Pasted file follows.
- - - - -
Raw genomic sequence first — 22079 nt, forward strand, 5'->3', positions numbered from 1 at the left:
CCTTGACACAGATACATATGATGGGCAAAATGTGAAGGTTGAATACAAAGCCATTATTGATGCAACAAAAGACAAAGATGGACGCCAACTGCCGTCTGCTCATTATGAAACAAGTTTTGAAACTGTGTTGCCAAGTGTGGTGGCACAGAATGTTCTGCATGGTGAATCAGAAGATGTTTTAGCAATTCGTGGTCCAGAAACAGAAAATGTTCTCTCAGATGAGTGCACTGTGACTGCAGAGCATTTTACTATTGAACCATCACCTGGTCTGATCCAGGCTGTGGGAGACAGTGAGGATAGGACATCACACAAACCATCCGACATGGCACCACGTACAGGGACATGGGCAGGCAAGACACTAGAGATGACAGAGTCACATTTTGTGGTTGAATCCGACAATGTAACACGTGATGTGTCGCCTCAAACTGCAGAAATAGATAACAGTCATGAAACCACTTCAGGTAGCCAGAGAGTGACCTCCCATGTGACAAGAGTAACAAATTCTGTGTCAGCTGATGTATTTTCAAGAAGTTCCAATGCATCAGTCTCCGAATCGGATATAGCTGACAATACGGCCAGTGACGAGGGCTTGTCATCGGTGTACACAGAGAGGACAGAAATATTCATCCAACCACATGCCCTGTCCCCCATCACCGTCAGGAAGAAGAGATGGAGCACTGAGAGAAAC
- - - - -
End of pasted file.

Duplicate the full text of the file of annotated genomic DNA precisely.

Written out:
Raw genomic sequence first — 22079 nt, forward strand, 5'->3', positions numbered from 1 at the left:
CCTTGACACAGATACATATGATGGGCAAAATGTGAAGGTTGAATACAAAGCCATTATTGATGCAACAAAAGACAAAGATGGACGCCAACTGCCGTCTGCTCATTATGAAACAAGTTTTGAAACTGTGTTGCCAAGTGTGGTGGCACAGAATGTTCTGCATGGTGAATCAGAAGATGTTTTAGCAATTCGTGGTCCAGAAACAGAAAATGTTCTCTCAGATGAGTGCACTGTGACTGCAGAGCATTTTACTATTGAACCATCACCTGGTCTGATCCAGGCTGTGGGAGACAGTGAGGATAGGACATCACACAAACCATCCGACATGGCACCACGTACAGGGACATGGGCAGGCAAGACACTAGAGATGACAGAGTCACATTTTGTGGTTGAATCCGACAATGTAACACGTGATGTGTCGCCTCAAACTGCAGAAATAGATAACAGTCATGAAACCACTTCAGGTAGCCAGAGAGTGACCTCCCATGTGACAAGAGTAACAAATTCTGTGTCAGCTGATGTATTTTCAAGAAGTTCCAATGCATCAGTCTCCGAATCGGATATAGCTGACAATACGGCCAGTGACGAGGGCTTGTCATCGGTGTACACAGAGAGGACAGAAATATTCATCCAACCACATGCCCTGTCCCCCATCACCGTCAGGAAGAAGAGATGGAGCACTGAGAGAAAC